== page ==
|CHERNIVTSI: [Cernovcy, Cernwitze Bukovina, Chernovitsy, Chernovitz, Chernovits, Czerniowce, Tschernowitz, Chernivtsi-Чернівці, Cernăuţi, Czernowitz,|
Alternate names: Chernivtsi-Чернівці [Ukr], Chernovtsy-Черновцы [Rus], Cernăuţi [Rom], Czernowitz [Ger], Tschernowitz-טשערנאוויץ [Yid], Czerniowce [Pol], Csernovic [Hun], Cernovcy, Cernwitze Bukovina, Chernovitsy, Chernovitz, Chernovits. 48°18' N, 25°56' E, Major city of Bukovina, on the Prut River, 71 miles SE of Ivano-Frankivsk now in W Ukraine, near border with Romania and Moldova. 1900 Jewish population: 22,000. Together with the city of Lviv, Chernivtsi is viewed as a cultural center of western Ukraine for culture, education and architecture. Historically in that role, Chernivtsi was dubbed "Little Vienna,""Jerusalem upon the Prut".
KehilaLink [Mar 2014]
Wikipedia [Mar 2014]
"Chernivtsi: 100 famous addresses" Chernivtsi, 2007. Shevchenko N. Original language is Ukrainian. "Чернівці: 100 відомих адрес", Чернівці, 2007. Шевченко Н. ISBN 966-8410-64-
The Jewish Encyclopedia (in Russian), retrieved on 2009-08-28.
"Inviting for excursion in Chernivtsi. Guidebook", Chernivtsi, 2008. Authors Lashkevich M., Boyko I. Original language is Ukrainian. "Запрошуємо на екскурсії Чернівцями", Чернівці, 2008. Автори Лашкевич М., Бойко І., ISBN 978-966-560-394-8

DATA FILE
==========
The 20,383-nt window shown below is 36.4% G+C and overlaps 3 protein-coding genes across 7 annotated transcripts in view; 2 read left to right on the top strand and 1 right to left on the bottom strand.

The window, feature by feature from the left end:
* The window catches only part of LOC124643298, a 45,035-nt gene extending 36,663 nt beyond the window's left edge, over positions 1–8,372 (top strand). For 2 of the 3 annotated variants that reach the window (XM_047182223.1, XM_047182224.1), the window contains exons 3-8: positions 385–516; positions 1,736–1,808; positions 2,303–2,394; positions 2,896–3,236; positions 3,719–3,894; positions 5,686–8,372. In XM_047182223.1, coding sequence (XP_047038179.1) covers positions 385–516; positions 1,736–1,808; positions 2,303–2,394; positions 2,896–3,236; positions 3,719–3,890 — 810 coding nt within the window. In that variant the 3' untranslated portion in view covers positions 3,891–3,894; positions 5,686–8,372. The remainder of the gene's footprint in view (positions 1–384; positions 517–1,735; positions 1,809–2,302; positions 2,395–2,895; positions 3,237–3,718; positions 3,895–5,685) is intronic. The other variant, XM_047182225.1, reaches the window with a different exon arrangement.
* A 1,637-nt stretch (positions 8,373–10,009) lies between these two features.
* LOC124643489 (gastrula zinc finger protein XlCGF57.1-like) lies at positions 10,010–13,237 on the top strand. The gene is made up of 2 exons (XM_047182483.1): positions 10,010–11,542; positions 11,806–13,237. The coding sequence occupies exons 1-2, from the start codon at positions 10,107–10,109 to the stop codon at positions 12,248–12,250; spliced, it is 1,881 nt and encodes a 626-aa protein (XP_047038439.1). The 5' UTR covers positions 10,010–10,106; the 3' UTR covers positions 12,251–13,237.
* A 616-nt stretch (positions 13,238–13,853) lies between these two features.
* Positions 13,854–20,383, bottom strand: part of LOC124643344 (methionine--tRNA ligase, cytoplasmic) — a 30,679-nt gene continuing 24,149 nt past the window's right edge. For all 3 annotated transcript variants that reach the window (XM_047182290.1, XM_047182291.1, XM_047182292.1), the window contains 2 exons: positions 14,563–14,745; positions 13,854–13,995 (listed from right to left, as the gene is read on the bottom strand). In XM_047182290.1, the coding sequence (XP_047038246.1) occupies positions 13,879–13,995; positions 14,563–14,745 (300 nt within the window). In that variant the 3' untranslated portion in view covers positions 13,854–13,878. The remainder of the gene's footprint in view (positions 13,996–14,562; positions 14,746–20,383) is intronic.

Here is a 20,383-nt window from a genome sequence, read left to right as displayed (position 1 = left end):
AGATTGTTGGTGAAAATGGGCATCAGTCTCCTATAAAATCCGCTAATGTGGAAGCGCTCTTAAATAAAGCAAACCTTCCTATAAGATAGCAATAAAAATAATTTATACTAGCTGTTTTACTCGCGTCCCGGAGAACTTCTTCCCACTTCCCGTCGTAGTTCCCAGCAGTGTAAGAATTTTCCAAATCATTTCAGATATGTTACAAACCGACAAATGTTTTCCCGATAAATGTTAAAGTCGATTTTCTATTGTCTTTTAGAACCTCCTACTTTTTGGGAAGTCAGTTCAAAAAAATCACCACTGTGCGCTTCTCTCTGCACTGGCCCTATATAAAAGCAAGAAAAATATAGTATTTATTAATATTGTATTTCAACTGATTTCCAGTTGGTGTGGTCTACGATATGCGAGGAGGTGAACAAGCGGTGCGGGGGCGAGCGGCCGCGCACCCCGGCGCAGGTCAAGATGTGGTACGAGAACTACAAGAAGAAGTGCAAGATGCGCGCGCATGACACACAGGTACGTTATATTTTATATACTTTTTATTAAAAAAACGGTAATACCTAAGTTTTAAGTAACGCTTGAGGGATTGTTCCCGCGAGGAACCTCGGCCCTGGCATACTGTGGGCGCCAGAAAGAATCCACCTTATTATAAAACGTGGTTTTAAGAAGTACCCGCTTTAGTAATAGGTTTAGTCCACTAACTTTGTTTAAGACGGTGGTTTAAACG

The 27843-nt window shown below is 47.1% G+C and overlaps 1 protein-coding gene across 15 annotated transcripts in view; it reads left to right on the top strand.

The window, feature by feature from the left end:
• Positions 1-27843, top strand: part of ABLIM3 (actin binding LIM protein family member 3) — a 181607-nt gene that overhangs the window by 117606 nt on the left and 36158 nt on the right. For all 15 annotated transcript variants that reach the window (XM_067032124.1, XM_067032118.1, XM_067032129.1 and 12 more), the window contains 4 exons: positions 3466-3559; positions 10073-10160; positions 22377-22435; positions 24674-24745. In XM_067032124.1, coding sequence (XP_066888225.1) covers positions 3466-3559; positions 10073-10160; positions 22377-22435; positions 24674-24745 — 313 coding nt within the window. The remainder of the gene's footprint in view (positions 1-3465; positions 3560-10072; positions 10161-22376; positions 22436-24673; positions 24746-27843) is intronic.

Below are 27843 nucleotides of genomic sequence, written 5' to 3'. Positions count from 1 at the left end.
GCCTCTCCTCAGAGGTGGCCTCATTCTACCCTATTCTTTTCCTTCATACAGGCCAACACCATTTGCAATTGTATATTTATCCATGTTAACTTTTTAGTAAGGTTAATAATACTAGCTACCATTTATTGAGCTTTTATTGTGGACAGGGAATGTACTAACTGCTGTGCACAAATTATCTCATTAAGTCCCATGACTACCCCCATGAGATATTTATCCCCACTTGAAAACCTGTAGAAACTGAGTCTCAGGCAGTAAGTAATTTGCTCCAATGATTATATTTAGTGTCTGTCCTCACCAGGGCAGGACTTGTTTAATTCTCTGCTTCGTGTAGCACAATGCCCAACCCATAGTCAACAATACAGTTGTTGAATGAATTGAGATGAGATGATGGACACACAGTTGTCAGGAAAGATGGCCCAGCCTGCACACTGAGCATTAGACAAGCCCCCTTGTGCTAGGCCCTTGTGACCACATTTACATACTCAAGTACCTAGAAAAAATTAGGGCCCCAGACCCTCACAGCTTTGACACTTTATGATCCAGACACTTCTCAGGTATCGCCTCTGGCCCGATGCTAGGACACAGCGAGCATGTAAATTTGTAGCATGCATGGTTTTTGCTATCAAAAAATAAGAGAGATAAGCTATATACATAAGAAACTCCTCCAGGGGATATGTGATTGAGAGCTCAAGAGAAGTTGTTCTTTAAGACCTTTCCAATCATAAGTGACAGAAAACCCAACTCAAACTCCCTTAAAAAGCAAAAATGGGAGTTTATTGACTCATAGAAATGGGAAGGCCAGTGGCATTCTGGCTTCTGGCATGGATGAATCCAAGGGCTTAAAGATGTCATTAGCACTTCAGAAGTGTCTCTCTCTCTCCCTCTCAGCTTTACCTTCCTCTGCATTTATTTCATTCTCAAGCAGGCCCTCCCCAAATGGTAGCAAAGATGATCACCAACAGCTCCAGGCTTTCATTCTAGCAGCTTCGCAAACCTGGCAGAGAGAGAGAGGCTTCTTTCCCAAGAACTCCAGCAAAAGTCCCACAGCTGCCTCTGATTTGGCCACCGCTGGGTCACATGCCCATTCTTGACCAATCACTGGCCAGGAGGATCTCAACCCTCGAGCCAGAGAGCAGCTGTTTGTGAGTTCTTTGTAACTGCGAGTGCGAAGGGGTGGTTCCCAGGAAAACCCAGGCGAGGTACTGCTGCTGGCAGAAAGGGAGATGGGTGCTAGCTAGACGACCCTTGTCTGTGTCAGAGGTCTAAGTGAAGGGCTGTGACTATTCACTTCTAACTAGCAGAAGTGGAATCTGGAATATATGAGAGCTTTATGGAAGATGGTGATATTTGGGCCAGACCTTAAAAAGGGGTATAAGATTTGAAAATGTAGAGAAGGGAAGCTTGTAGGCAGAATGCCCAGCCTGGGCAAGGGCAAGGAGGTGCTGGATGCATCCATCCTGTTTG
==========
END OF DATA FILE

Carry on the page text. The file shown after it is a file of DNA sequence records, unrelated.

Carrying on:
Jewish Bukovina. [Mar 2014]
BOOK: Carved Memories: Heritage in Stone from the Russian Jewish Pale by David Goberman, NY: also see introduction to Ukraine.
Czernowitz Jewish community (Kehilah) records microfilmed by the Central Archives for the History of the Jewish People have not yet been completely cataloged and are mostly of historical and not genealogical value. [Mar 2014]
The Chernivtsi Museum of History and Culture of Bukovinian Jews opened in Czernowitz in 2008, inside the building formerly known as the Jewish National House. [Mar 2014]
Excellent maps of Czernowitz from different decades can be found here. If you would like to learn what a street was named during Austrian, Romanian, and Russian/Ukrainian times, use this street name translator. [Mar 2014]
Diary pages from Czernowitz and Transnistrien, By Dr. Nathan Getzler , Montreal (Canada) Translated by Jerome Silverbush. Holocaust history. Mention of Cariera de Piatria
Czernowitz Cemetery indexing project t can be found on the Czernowitz discussion group web site. [Mar 2014]
CHERNOVTSY I: US Commission No. UA25010101
Alternate name: Czerniowce (Yiddish), Czernovitz (German), Czernowitz (Hungarian), Chernovitsy (Czech), Czernovtsky (Slov), Chernivtsi (Polish), Chernovtsky (English), Cernauti (Ukraine), Cernovcy (Hebrew) and Cernowitze Bukovina (others). Chernovtsy is located in Chernovitskaya at 4818 2556, 230 km from Lvov and 214 km from Vinnitsa. The cemetery is located at Zelenaya St. in NE of town. Present town population is over 100,000 with 1,001-10,000 Jews.